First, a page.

Smatterings of rain early in the morning as we left town didn’t last long and precipitated the usual jacket on, jacket off nonsense. I managed to withdraw money from an ATM without my card being swallowed, then we ended up on a road that was under construction. An entertaining diversion before we reached a toll road that forbid bicycles. Bob was under the impression that a ferry was in operation, but of course the new toll bridge had put the ferry out of service. But this being china, someone had spotted us riding down toward the disused ferry and alerted the local ute owner who showed up magically and offered to drive us across the bridge.
Our next riding stage was along a dyke that Bob claims was built 1000 years before the Dutch thought of such things. I beg to differ, and having seen the year 1999 written on a building today I now believe that all things currently standing in china that look old we’re built in that year.
30km of monotonous dyke riding later we found ourselves in Honghu, home to an albino hairdresser lady and the Missky Hotel, which is nice.
Bob and I rode from Miluo to Yueyang today. Not much to say really. Miluo is a smallish Chinese city, Yueyang is bigger. The road between them was well formed and a lot of bus drivers honked their air horns in my ear. Lunch in Yueyang was fish and I choked on a bone so hard that vomit came out my nose. Life is good.
China is full of surprises. Firstly, there is an incredible number of wealthy people here, at least that’s the impression you get looking at all the Audis, Porsche Cayennes and BMW X5s driving around. Secondly, the police are all shaven headed thugs, driving around in their cars smoking and intimidating people. Thirdly, be careful ordering blindly from a Chinese menu because you may end up eating pig intestines which smell very similar to a piggery and don’t taste much better.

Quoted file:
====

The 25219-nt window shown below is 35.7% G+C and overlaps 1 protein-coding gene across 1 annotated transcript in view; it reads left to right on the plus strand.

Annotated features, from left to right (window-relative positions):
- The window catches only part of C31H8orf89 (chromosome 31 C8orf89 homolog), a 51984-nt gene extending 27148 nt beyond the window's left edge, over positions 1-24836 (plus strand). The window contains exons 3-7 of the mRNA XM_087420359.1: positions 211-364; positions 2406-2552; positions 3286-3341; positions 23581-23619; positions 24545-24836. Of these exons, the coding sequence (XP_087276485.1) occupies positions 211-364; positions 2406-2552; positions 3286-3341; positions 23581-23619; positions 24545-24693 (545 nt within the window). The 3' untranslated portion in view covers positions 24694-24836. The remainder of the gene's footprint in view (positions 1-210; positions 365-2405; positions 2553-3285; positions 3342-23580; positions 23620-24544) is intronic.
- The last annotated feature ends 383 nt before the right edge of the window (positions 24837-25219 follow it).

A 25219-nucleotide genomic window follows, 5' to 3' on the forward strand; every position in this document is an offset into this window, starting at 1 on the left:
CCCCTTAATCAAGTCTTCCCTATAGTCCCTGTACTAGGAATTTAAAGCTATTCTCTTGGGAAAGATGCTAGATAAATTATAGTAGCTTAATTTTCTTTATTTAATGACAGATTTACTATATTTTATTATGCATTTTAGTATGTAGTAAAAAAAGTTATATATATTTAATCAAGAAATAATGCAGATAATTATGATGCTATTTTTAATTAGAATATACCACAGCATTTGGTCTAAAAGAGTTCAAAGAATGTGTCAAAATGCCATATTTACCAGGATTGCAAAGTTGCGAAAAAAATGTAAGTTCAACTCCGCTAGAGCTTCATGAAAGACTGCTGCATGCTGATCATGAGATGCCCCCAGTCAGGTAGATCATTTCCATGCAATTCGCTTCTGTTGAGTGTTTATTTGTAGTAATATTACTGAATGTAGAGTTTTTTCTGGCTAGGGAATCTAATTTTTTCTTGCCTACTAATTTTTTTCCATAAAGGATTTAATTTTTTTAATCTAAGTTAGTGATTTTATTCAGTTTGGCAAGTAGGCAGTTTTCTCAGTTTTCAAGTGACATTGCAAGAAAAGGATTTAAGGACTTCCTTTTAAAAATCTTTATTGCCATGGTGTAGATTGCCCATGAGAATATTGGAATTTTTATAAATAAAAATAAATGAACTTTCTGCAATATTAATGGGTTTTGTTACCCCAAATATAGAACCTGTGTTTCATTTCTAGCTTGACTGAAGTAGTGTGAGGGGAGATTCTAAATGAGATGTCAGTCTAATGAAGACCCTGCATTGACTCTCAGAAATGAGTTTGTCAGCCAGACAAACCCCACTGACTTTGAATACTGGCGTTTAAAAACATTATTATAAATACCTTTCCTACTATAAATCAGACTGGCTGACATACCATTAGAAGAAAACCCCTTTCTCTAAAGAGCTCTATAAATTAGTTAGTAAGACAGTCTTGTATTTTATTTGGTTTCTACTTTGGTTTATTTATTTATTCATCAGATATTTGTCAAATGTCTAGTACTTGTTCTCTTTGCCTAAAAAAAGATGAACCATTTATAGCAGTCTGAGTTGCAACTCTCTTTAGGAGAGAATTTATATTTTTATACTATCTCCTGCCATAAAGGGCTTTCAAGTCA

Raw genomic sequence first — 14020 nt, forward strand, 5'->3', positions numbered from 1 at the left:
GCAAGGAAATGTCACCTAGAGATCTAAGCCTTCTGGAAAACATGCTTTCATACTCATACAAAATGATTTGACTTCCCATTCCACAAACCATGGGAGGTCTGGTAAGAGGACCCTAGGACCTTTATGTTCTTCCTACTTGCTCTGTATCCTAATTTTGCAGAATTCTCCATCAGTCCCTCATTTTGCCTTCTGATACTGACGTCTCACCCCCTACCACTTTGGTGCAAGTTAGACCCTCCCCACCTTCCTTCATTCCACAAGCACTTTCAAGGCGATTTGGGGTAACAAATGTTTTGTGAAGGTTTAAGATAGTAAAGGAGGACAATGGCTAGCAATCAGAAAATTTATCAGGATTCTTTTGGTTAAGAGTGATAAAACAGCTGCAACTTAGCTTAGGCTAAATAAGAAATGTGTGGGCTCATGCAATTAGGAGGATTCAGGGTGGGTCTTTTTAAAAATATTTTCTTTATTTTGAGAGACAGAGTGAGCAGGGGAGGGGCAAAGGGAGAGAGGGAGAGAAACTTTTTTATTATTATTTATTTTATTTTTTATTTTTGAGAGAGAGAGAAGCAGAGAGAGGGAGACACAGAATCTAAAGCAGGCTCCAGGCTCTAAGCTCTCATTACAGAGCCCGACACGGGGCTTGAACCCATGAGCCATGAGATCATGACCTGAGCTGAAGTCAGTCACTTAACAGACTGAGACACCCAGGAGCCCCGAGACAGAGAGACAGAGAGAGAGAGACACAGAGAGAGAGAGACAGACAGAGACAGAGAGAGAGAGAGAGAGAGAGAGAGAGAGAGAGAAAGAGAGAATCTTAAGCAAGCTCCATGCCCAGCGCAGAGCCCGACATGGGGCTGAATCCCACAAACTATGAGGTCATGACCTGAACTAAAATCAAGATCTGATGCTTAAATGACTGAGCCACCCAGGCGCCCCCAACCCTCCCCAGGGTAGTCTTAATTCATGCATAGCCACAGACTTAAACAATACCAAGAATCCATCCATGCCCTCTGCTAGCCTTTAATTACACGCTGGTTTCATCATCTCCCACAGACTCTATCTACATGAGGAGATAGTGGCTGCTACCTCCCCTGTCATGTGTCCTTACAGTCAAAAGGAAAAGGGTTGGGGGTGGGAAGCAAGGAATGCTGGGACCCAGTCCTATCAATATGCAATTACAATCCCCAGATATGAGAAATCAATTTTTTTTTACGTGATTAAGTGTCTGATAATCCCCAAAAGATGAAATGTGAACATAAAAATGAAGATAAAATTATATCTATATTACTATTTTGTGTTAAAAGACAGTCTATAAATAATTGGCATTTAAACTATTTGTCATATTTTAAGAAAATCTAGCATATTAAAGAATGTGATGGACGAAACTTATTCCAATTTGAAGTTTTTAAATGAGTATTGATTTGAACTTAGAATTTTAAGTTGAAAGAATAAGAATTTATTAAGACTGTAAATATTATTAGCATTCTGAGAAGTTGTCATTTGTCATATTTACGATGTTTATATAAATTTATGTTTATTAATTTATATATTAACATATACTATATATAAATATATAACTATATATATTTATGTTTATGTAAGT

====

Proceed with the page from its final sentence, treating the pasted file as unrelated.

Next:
A day in Hong Kong then onto Changsha the capital of Hunan province. Our flight was late so by the time we arrived at Changsha we didn’t have the energy to traipse into the city and find a hotel so just stayed at the airport hotel which was both expensive and exceedingly crappy, being a remnant of the old airport there. By 8pm the restaurant was closed so the receptionist suggested that we go back to the airport and eat KFC, which I did after eating the most overpriced Chinese buffet food available in all of Hunan province.
My air conditioner sounded like a motorbike had become trapped in the wall of hotel room so I instead chose to open the window and let in the dulcet sounds and smells of Changsha international airport to drift in the window and lull me to sleep.
We parked our bikes in the lobby while checking out which made the under utilised security person rather anxious. He didn’t want to wait for me to buy some water from the hotel shop and wanted the bikes out of the lobby pronto. We feared that this may foretell future interactions between hotel security personnel and our bicycles. This turned out to be correct as arriving in Changsha proper after 25km of dodging Chinese provisional drivers (they all appear to be) found us being chased off the forecourt of any hotel that had a doorman or security.
We settled on the Home Inn for tonight which is painted in a homely yellow as well as offering a reasonable room for 200 yuan. The rest of the day was spent on administrative chores such as SIM card acquisition and eating. Some minor touristic wandering rounded the day off.
Off to Miluo tomorrow, about 80km to the north.